How Diplomatic Isolation Makes a Two-State Solution Less Probable

Those who urge the American government to diplomatically isolate Israel, hoping this will cause Israel to make peace concessions to her Arab neighbors, lack a fundamental understanding of the millennia of persecution that is ingrained in the Jewish people and the Israeli psyche. Jews have been a stateless people for 1878 years (that is, the time between when the Jews were expelled from Israel by the Romans in 70 A.D. to Israel’s creation in 1948), as well as a people who have survived several inquisitions and a genocide that claimed the lives of 6 million Jewish people. This history can cause one to seriously doubt the intentions of the international community. Diplomatic isolation, especially from traditional allies such as the United States, cause many Israelis to believe that the Jewish people stand alone, that peace concessions are futile and will jeopardize security, resulting in more support for right-of-center political parties.

On the other hand, security assurances allow the Israeli people to abide by their noblest intentions, which includes generous land-for-peace deals. This is precisely how and why Israel made peace with Egypt in 1979 under the Camp David Accords. The only reason the Camp David talks succeeded, and the only reason why Israel made such generous peace concessions (including giving away the entire Sinai Peninsula), was because Egypt offered Israel all possible security assurances, guarantees for peace, and good neighborly-relations in the presence and with the assistance of U.S. representatives. Another element that had a huge role in securing the agreement was that President Sadat made an historic trip to Israel two years prior (1977), gave a speech to the Knesset that Egypt would no longer declare war on Israel, and sought to make peace with the Jewish State. It is through a combination of these factors that Israel was able to make a lasting and durable peace with a previously hostile neighbor. This peace is durable today, and even survived the years of Islamist government rule under President Mohammed Morsi.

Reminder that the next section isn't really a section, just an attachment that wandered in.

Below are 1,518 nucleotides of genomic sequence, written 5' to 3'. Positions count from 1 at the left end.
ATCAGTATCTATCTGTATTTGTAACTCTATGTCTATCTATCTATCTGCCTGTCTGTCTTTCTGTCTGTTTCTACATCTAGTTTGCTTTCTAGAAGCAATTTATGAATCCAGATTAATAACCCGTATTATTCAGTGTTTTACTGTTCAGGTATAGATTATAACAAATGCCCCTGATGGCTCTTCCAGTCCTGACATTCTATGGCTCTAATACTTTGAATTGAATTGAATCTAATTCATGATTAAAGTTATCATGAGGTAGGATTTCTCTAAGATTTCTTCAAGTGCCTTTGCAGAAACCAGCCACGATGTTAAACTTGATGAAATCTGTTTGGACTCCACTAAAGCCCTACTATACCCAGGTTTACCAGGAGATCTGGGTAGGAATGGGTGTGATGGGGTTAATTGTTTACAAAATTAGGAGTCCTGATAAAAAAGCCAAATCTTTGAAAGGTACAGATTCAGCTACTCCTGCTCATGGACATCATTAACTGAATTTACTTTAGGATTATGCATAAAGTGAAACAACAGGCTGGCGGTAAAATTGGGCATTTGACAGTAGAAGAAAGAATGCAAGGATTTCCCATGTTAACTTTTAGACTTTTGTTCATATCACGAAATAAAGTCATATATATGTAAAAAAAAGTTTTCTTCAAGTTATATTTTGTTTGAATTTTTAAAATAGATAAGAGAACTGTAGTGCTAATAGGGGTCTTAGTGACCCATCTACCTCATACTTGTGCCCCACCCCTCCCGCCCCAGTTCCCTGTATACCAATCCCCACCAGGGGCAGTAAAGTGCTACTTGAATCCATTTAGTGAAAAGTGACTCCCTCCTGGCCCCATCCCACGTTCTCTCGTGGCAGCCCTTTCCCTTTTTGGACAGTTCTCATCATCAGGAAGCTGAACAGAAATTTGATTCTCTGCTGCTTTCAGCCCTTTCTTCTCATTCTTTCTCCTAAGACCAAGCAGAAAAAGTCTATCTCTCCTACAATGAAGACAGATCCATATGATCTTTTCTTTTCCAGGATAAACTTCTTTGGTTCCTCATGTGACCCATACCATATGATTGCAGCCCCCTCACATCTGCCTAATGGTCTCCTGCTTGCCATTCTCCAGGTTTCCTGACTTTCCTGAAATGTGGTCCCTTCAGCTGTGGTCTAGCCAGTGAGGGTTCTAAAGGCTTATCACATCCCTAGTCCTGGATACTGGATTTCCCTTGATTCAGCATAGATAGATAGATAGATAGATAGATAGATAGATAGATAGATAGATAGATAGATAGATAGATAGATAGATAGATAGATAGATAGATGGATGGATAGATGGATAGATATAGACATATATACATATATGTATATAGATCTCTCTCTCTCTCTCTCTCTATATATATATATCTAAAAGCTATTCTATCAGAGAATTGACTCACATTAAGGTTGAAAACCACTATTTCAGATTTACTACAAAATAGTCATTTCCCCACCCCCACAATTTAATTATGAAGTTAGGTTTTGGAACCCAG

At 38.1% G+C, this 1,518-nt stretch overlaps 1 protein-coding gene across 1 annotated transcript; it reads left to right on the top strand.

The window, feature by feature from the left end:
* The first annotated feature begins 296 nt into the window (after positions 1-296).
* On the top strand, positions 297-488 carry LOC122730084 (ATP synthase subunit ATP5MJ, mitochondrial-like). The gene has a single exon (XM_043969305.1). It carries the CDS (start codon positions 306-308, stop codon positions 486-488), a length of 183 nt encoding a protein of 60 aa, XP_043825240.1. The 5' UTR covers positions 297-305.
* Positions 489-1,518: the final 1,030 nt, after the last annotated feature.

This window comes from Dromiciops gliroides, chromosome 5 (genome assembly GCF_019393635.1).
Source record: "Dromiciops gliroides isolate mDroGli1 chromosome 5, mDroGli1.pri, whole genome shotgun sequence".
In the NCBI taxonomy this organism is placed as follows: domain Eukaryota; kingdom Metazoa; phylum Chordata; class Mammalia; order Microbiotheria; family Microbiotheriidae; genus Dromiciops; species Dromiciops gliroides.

That is not to say that friends cannot criticize each other. A wise friend of mine recently pointed out to me that the peace agreement reached at Camp David was because of massive pressure that President Carter placed on Begin (as well as a fair amount of pressure placed on Sadat as well). The difference here, though, is that the criticism was during private talks—behind closed doors — much like disagreements you might find in a marriage with feuding spouses who love each other — and not in the public domain. Contrast this with the Obama Administration, who has very much made the disagreements with Israel’s elected government publicly known.

If Israel is truly to live in peace among her neighbors, it will take tough decisions — an evacuation of settlements, the redrawing of borders, and territorial concessions. The barrel of a gun has not and will not make this decision any easier for Israel to make. If President Obama truly supports two states for two peoples living side-by-side, he should be standing by our closest ally and reaffirming the strength and vitality of the U.S.-Israel relationship. Any diplomatic isolation contrary to this — including withholding the U.S. veto at the UN — will simply play into the hands of reactionary elements of Israeli society that seek to claim that peace is an unachievable goal because the Jewish people will always dwell alone.

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Law student in D.C.
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